The latest India-Pakistan crisis has put China in a difficult position, as it tries to balance its relationships with both countries, while helping to stave off a conflict and demonstrate its ability to manage and resolve crises. Chinese Foreign Minister Wang Yi spoke to leaders in both Pakistan and India last week, urging them to practice restraint and find a way to deescalate the situation. Despite Pakistan’s request for China to play a more active role, competing priorities constrained the degree to which Beijing could lead—highlighting a chronic challenge for Chinese diplomacy in South Asia. China’s decision to keep a low profile is likely deliberate and in keeping with longstanding practice, but it is inconsistent with Beijing’s aspirations to lead in Asian crisis diplomacy.
Pakistan and India in China’s South Asia Policy
China’s response to the spiraling crisis set off by the Pulwama attack on February 14 reflects a broader strategic instability between China, India, and Pakistan. While Beijing cultivates its relationship with Pakistan as a counterbalance to India, China also aims to prevent India from joining with the United States to counter China—a balancing act that is increasingly difficult to sustain.
China and Pakistan share an “all-weather strategic cooperative partnership” that spans diplomacy, economics, and security issues. Bilateral Sino-Pakistani ties have deepened as Beijing has pledged huge investments in Pakistan through the $62 billion China-Pakistan Economic Corridor (CPEC). Deteriorating relations between Pakistan and the United States have provided additional impetus for improved Sino-Pakistani relations. Perhaps most importantly, China provides reliable support to Pakistan in the United Nations Security Council, regularly taking steps to water down or block resolutions that criticize Islamabad.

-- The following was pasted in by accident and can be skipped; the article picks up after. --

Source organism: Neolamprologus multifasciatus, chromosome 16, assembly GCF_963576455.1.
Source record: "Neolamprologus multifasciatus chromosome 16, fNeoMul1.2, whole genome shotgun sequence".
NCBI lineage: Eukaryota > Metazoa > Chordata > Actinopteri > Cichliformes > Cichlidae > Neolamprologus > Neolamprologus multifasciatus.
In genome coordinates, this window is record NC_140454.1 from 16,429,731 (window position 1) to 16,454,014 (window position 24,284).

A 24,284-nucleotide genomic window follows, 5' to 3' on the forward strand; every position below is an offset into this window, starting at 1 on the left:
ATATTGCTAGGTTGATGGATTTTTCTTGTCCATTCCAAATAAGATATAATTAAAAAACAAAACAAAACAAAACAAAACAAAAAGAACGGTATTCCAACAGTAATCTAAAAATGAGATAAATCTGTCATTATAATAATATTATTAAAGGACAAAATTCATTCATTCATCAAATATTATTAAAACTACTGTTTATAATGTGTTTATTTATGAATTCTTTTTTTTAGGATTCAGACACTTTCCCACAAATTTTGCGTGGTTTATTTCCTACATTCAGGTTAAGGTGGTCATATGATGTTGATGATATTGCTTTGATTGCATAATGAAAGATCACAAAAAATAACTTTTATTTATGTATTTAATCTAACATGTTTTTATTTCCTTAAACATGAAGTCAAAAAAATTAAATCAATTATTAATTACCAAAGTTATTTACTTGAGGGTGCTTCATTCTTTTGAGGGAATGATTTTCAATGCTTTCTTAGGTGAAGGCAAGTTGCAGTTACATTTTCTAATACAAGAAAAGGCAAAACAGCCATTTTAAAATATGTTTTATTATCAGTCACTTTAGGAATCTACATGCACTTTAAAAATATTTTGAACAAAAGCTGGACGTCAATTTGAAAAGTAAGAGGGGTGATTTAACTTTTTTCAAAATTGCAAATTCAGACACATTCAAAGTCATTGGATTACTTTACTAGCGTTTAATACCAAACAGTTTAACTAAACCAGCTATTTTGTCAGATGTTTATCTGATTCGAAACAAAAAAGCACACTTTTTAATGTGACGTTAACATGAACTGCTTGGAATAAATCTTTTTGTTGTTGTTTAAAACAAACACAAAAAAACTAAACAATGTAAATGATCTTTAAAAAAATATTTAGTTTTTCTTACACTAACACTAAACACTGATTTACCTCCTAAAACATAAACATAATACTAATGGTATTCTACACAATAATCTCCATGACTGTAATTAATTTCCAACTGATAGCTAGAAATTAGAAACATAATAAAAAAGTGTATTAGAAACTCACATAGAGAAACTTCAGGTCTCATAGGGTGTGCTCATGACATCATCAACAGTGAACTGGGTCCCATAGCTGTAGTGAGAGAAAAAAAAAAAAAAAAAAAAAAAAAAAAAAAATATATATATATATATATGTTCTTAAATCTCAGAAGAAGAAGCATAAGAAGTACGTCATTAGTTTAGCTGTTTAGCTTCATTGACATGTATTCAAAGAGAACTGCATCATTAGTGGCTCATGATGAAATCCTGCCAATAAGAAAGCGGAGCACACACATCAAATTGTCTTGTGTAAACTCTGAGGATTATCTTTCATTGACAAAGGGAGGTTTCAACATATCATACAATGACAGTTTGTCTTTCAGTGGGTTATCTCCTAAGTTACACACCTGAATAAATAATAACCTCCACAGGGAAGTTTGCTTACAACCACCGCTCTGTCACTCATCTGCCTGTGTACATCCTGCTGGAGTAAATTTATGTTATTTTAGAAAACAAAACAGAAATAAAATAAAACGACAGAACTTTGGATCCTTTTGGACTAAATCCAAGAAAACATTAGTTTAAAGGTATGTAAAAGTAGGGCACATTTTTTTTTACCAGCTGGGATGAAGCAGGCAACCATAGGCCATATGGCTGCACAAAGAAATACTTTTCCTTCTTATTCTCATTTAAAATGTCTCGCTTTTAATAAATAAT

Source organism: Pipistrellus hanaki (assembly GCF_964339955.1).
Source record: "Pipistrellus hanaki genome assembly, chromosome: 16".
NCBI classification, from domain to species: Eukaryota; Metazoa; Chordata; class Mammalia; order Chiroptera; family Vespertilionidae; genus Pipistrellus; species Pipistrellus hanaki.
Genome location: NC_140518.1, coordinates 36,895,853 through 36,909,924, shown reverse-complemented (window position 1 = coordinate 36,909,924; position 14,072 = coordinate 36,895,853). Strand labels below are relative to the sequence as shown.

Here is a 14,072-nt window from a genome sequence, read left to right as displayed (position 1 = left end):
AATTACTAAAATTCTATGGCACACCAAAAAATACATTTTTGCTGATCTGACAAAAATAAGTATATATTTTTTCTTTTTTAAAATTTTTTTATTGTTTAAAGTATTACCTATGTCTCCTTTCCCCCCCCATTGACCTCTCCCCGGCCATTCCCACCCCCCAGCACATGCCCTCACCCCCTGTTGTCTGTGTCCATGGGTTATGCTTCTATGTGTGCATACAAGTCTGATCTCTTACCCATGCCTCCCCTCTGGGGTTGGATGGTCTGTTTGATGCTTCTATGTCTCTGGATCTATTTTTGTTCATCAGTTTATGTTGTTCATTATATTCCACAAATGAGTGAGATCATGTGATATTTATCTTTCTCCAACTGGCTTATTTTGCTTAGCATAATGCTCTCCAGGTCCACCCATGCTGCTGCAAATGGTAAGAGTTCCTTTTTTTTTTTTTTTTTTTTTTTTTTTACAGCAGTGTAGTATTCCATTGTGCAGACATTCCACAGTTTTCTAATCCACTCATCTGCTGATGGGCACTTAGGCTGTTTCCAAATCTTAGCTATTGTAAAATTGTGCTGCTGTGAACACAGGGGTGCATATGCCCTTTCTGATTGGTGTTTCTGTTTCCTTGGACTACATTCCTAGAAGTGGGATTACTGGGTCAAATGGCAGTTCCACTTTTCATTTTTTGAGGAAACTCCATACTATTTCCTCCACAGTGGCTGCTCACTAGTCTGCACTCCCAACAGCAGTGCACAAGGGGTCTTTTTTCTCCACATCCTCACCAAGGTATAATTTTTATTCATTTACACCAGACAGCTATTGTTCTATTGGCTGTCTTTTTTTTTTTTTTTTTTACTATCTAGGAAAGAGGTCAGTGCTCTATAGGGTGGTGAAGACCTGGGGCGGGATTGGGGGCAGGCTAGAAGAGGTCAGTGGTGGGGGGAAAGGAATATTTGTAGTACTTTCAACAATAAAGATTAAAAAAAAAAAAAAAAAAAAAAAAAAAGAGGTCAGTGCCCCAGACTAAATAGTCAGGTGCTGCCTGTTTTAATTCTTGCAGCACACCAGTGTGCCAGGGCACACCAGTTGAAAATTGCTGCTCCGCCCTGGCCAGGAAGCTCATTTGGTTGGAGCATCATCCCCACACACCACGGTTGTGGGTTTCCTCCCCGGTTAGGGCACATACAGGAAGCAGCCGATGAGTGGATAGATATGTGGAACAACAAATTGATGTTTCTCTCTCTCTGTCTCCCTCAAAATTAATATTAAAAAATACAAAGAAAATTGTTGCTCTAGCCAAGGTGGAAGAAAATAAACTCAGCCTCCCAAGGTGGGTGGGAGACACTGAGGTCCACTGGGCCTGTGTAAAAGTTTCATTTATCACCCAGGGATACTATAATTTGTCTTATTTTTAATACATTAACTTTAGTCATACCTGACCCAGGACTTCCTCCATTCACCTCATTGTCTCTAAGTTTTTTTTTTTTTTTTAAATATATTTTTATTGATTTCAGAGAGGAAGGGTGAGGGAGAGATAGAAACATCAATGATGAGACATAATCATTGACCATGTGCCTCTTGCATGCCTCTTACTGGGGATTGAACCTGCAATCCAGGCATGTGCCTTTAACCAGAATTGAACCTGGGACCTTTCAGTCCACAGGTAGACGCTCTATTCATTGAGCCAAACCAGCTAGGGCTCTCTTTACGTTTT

On the other side, as the two most populous Asian states, China and India are locked in a natural strategic rivalry. That sense of competition has been heightened as China’s power grows and it becomes more engaged in the countries to its west, such as Bhutan, Nepal, and Bangladesh—an area India considers its traditional sphere of influence. Those tensions nearly led Beijing and New Delhi to come to blows in 2017 when China tried to build a road in the Doklam area of Bhutan that would have allowed Beijing to occupy strategic territory that India views as necessary for its security. Overall, India’s preoccupation with countering Pakistan serves China’s interests by forcing the Indian military to perpetually be ready to fight a two-front war, hindering Delhi’s ability to counter a rising China.
Recognizing the need for cooperation to ease the broader geopolitical tensions, Chinese President Xi Jinping and Indian Prime Minister Narendra Modi held a leader summit in Wuhan, in Hubei province, China, in April 2018. The two have tried to sustain the “Wuhan spirit” of peace and cooperation since that time, albeit with mixed success.